As the sun begins to dip below the skyline, the Providence River’s surface flares up, tinged with its flickering glow. In the hazy sunset light, a gondola emerges cutting through the still water’s surface, though it’s just as easy to hear as it is to see; as it glides down the river, the boat wafts strains of song from its live accordion accompanist. Led by owner Marcello, La Gondola’s group of gondoliers row with the mission to only furnish passengers with romantic sojourns and to celebrate the riverfront and the city’s Italian ties. Each of his Venice-built gondolas gleams with intricately wrought ornaments and solid brass trim, and at 36 feet, they comfortably hold a gondolier, guests, an accompanying musician, and the occasional hitchhiking tugboat captain.Each gondola trip his company takes gets Marcello’s custom touch, as he tailors every trip to passengers’ desires. “No matter who you are,” he says, “we strive to make you feel like the queen and king of the river.” In agreement with many other residents, Marcello considers Waterplace Park a city hub: “If the park is the heart of the city, the river is the lifeblood,” he says. He hopes the rebirth of the local riverfront parallels a local renaissance for gondoliering as well, which inspired him to plan the inaugural Gondolympics in May.
Greenside Skate Park, Rhode Island's only indoor skate park, boasts 12,000 square feet of ramps, quarter pipes, lips, stairs, and rails that encourage skaters of all skill levels to roll to new heights. The all-day pass nets board-hoppers admission to the park's 3 p.m.–6 p.m. and 6 p.m.–9 p.m. sessions, during which they can test the waters of Greenside's spacious bowl, grind away hours on wood and concrete ramps, or practice tricky drop-ins in the antigravity chamber, all the while protectively padded with provided safety equipment. During the five-day camp, first-aid-certified counselors group boarders by ability and age, then guide them through skating-related activities from 9:45 a.m. to 3:30 p.m. Each day kicks off with stretches and warm-ups, preparing rollers for two total hours of instructional skate time, an hour of free skate, an included lunch, a contest and prize session, and a discussion on the etiquette of midair tea parties.
The professionally trained fencing instructors at Rhode Island Fencing Academy & Club seek to develop their students' mind, body, and character through participation in the centuries-old sport. During the academy's classes, students of any skill level may choose to learn on all three Olympic weapons: foil, sabre, and épée. The one-hour sessions generally last for six weeks and each builds on prior material to help students improve their skills on the strip. Two meetings are composed entirely of competition with fellow classmates, allowing students to show off their newfound skills, and the last session is a class tournament.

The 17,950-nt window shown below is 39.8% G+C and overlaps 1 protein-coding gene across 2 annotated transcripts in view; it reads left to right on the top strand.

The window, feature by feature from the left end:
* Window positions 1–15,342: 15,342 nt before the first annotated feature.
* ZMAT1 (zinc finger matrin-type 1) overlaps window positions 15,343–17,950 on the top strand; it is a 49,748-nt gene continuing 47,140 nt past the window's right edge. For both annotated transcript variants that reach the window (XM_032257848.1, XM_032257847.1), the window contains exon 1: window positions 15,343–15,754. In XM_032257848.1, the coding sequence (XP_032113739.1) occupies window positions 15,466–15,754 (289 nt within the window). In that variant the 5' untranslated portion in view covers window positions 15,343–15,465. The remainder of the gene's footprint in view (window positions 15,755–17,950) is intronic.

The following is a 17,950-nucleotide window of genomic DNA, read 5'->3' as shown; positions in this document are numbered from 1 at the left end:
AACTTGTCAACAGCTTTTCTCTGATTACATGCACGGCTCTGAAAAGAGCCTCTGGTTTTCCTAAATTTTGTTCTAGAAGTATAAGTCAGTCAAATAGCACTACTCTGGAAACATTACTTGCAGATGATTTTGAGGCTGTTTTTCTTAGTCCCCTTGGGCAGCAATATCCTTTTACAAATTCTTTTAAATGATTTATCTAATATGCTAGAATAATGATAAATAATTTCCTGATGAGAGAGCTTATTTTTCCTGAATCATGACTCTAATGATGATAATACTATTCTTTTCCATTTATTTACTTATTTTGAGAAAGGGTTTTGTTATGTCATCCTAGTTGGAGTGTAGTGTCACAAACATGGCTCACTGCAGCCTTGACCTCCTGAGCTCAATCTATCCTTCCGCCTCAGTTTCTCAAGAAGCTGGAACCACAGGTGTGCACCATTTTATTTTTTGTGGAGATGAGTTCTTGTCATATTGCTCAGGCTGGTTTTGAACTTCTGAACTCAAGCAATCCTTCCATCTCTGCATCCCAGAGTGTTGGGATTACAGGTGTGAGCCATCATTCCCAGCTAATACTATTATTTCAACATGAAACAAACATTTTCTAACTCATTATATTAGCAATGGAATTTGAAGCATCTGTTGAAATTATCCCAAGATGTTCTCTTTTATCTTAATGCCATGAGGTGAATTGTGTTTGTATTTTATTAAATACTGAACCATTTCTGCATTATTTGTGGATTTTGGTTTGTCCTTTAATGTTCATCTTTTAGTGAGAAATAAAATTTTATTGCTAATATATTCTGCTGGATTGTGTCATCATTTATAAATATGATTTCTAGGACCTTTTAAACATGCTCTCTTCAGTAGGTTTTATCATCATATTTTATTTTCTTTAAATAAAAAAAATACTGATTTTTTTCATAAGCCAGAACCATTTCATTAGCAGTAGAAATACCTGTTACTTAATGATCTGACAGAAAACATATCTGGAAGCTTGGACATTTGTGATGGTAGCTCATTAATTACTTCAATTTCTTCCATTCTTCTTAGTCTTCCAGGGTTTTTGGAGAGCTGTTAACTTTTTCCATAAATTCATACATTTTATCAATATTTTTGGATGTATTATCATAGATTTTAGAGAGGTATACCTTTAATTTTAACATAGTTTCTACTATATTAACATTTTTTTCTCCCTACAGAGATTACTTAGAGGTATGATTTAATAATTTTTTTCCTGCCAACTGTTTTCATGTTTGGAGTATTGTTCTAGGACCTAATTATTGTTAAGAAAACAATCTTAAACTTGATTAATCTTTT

Rhode Island Fencing Academy & Club, which originally operated as a two-location enterprise, consolidated into one 12,000-square-foot full-time professional fencing studio in March of 2012. The air-conditioned facility features 15 electric strips and zero chandeliers from which swashbuckling fencers may swing. Though the sport finds its roots in the practice of sword fighting, modern fencing is much safer, and the academy has advanced equipment and instructors that hold CPR certification just in case.
Since 1954, Meadowbrook Lanes has encouraged visitors to don appropriate footwear and participate in duckpin-style bowling, which employs smaller balls to decimate pintsize pins. The leisure-sport emporium maintains a vintage aesthetic with wood paneling and purple and teal gutters. After pummeling 10 pins, bowlers can unwind in a lounge replete with cold beer and flat-screen TVs or explore the edible possibilities of the alley's snack bar, Bishop's Grill, which fills stomach vacancies with pizza, calzones, and grinders. Meadowbrook Lanes also hosts parties, providing revelers with tables, chairs, and streamers made of low-hanging cirrus clouds.
Santosha Yoga Studio and Holistic Center provides ancient yoga practices with modern context, creating unity between past and present. In doing so, the studio embodies union, or "the true meaning of yoga," as explained in Santosha's business philosophy. Holistic services, which include therapeutic massage and acupuncture, root out pain and promote openness. Yoga and fitness classes further support wellness to help patrons discover greater ease of movement. Although instructors do not require yoga students to chant during practice, they do encourage it and even provide resources on the topic. Transcripts and translations of common chants include call-and-response mantras and campfire kumbayas.